The TsDKFFA records contain over 390 000 units of photo documents (1853-2004). The earliest of them are the copies of T. Shevchenko’s photo portraits, the events of Sevastopol defense during 1853-1856 Crimean War, the photo album of Kyiv pictures (the 2nd half of the XIX century), and others. Numerous photo documents represent the 1917-1921 liberation movement in Ukraine, establishment of the Soviet power, creation of the USSR, activities of state authorities, and development of science and culture in the Soviet Ukraine. More than 6 000 photo documents highlight the events of WW II.
The archive holds more than 45 000 items of sound recordings (1900-2003). A unique collection of records produced by “Zonophone Record” (“Grammophone Joint-Stock Company, Riga”), “Stella Record”, “Beka Record” and “Favourite Record” companies (Germany) in 1900-1914 is of great historical and cultural value.
During 1970s-1980s, the TsDKFFA audio collection was updated on a regular basis, mostly with the Soviet state company “Melodiia” records. The recordings of prominent Ukrainian opera singers I. Patorzhynskyi, V. Lytvynenko-Volgemut, I. Kozlovskyi, Z. Haidai, M. Hryshko, A. Solovianenko and others. The majority of phonographic documents are magnetic recordings. Since 1998, TsDKFFA of Ukraine has been acquiring video documents, their number amounting to 380 items (1994-2005). The very first entries were as follows: “Visti Tyzhnia” (“News Weekly”), “Vikna” (“Windows”), “Pisliamova” (“Afterword”) TV programs. These video documents reflect social, economic, and cultural life of the post-Soviet Ukraine.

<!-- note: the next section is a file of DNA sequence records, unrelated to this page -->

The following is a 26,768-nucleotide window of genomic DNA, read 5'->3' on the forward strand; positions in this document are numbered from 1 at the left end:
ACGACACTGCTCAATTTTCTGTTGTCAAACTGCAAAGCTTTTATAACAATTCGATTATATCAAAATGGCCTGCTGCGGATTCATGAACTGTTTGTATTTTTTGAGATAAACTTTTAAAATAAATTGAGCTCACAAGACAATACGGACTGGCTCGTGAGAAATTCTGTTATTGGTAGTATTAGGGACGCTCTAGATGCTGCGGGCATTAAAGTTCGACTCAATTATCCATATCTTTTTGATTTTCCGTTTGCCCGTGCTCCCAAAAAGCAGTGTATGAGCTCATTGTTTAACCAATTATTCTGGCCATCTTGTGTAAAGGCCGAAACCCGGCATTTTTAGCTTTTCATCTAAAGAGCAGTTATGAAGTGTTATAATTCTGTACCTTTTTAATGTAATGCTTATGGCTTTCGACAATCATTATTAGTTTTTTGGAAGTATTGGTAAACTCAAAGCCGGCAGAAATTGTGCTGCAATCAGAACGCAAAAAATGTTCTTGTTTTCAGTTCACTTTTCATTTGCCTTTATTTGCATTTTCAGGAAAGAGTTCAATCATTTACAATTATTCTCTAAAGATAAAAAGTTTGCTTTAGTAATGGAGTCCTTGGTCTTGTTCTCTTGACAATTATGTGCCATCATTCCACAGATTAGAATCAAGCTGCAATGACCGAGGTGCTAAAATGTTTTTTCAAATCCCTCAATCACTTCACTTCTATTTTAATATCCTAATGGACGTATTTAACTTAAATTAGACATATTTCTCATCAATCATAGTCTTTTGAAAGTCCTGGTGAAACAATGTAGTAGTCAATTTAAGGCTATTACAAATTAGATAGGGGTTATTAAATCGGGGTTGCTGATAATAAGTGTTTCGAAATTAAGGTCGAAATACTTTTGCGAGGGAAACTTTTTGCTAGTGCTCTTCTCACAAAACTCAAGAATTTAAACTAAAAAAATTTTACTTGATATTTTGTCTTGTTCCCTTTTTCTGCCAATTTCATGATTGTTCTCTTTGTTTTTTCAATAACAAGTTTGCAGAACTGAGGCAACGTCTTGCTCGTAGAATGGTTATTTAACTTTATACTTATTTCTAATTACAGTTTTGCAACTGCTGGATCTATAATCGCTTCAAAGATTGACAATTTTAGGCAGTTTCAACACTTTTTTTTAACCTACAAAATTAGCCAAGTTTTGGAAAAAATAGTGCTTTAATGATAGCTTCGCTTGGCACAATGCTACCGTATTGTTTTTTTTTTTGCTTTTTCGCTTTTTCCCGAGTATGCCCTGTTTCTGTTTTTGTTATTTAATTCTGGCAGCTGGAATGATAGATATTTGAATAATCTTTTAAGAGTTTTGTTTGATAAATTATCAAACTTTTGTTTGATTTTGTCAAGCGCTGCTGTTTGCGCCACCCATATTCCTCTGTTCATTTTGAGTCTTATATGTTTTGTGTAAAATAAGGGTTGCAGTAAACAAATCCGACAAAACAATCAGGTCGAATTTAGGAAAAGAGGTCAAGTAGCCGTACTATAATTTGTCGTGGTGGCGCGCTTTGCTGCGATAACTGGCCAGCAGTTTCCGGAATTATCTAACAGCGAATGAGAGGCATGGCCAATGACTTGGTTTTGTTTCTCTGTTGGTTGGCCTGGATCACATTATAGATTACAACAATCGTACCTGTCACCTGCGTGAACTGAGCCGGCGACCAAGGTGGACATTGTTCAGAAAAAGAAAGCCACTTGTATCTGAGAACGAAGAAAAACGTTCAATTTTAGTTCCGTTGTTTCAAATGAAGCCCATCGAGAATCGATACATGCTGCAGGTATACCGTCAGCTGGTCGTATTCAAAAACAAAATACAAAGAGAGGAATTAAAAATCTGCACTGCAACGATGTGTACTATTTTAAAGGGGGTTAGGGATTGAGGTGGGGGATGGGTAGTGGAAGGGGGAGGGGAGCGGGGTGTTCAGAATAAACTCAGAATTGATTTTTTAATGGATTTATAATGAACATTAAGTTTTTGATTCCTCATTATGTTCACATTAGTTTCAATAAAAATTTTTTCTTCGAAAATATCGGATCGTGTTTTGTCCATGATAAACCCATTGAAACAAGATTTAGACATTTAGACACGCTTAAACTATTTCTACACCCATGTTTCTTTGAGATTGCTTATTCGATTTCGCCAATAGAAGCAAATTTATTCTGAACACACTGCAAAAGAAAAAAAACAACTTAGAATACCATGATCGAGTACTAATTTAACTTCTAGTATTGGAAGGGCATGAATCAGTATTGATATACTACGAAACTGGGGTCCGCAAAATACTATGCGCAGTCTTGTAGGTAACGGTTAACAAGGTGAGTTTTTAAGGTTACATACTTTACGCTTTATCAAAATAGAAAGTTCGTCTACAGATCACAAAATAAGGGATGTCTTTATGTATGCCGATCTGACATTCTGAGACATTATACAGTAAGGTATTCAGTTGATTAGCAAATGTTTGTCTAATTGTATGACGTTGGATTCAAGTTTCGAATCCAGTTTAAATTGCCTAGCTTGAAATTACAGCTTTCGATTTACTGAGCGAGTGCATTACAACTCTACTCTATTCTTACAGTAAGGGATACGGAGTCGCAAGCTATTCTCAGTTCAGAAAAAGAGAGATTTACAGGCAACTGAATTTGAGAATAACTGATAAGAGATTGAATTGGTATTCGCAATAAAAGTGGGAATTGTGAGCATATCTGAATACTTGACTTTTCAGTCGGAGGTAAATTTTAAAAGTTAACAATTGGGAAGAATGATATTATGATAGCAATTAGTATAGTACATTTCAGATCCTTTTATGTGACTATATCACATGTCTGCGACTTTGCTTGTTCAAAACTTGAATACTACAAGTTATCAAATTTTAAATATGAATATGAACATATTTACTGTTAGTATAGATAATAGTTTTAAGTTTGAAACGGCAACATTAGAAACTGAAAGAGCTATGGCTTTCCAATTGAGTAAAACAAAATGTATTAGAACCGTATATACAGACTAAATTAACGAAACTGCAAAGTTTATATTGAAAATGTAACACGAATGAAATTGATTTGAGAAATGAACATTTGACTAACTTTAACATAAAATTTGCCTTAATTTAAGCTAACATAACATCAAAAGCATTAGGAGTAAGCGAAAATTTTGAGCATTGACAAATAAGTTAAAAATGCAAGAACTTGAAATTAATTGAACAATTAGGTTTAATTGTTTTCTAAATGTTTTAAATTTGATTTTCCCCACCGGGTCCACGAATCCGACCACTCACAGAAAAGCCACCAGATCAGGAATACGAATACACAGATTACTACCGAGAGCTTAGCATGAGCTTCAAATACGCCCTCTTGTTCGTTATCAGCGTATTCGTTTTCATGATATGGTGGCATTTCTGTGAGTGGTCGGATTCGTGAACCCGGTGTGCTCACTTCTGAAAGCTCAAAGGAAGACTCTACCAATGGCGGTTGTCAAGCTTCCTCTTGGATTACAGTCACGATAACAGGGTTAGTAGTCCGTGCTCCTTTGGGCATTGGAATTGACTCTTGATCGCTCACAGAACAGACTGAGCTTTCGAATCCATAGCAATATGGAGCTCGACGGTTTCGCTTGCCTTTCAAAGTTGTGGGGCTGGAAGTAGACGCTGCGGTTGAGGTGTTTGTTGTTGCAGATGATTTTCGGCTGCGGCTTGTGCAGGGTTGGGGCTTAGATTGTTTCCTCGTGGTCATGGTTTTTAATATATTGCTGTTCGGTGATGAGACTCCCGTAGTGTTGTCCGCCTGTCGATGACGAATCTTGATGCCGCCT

440 000 collection items
62986 collection items of film documents (1896-1999)
392486 collection items of photo documents (1853-2008)
23072 collection items of sound recordings (1900-2006)
247 collection items of video documents (1996-2003)
3. Державний архів Волинської області (State Archive of Volyn’ oblast)
4. Державний архів Дніпропетровської області (State Archive of Dnipropetrovs’k oblast)
Tsentral’nyi derzhavnyi arkhiv hromads’kykh ob’iednan’ Ukraïny: putivnyk / [avtory-uporiadnyky Borys Ivanenko … et al.]. Kyïv, 2001.
U of I Library Call Number: 027.04777 T787
Tsentral’nyi derzhavnyi istorychnyi arkhiv Ukraïny, m. L’viv: putivnyk / [avtory-uporiadnyky Ol’ha Hnievysheva … et al. L’viv, 2001. 410 p.
U of I Library Call Number: 016.02704779 T787t
Derzhavnyi arkhiv Chernivets’koï oblasti: putivnyk / [avtory-uporiadnyky Liudmyla Anokhina, … et al.]. Kyïv-Chernivtsi. 2006, Vol.1. Fondy doradiansʹkoho periodu
U of I Library Call Number: 016.4779 D449
Derzhavnyi arkhiv Lʹvivsʹkoï oblasti : dopovnennia do putivnyka / [uporiadnyky V.M. Kyslyi … et al. ; vidpovidalʹnyi redaktor L.M. Minaieva]. Kyïv, 1988
U of I Library Call Number: 027.04779 D449d
Derzhavnyi arkhiv Odesʹkoï oblasti : anotovanyi reiestr opysiv : spetsialʹnyi dovidnyk.Odesa, Astroprynt. 2008.
U of I Library Call Number: Q.027.094772 D449 2008
Derzhavnyi arkhiv Sums’koï oblasti: putivnyk / [avtory-uporiadnyky, Liudmyla Pokydchenko … et al.]. Sumy-Kyïv: 2002
U of I Library Call Number: 027.04776 D449
Tsentral’nyi derzhavnyi arkhiv-muzei literatury i mystetstva Ukraïny : putivnyk / [avtory-uporiadnyky Mykola Kriachok, Svitlana Kushch, Zakharii Sendyk]. Kyïv, 2003.Vol. 1.
U of I Library Call Number: 016.89179 T7878t
Putivnyk po osobovykh fondakh Arkhivnykh naukovykh fondiv rukopysiv ta fonozapysiv Instytutu mystetstvoznavstva, folʹklorystyky ta etnolohiï im. M. Rylʹsʹkoho / [vidp. red. H. A. Skrypnyk, zah. red. H. V. Dovzhenok]. Kyïv: 2005
U of I Library Call Number: Slavic/2012.9561
Putivnyk po fondakh viddilu rukopysiv Instytutu literatury [V.A. Burbela … et al]. Kyïv: 1999.
U of I Library Call Number: 091.094777In
Osobovi arkhivni fondy Instytutu rukopysu : putivnyk / [O.S. Boliak … et al.]. Kyïv: Natsional’na biblioteka Ukraïny im. V.I. Vernads’koho, In-t rukopysu, 2002. 765 p.
U of I Library Call Number: 026.94777 Os28
Published archival documents, 2001-2010
The link provides with access to the information on archival publications and archival research in Ukraine, and it includes a large number of publications available in the PDF format.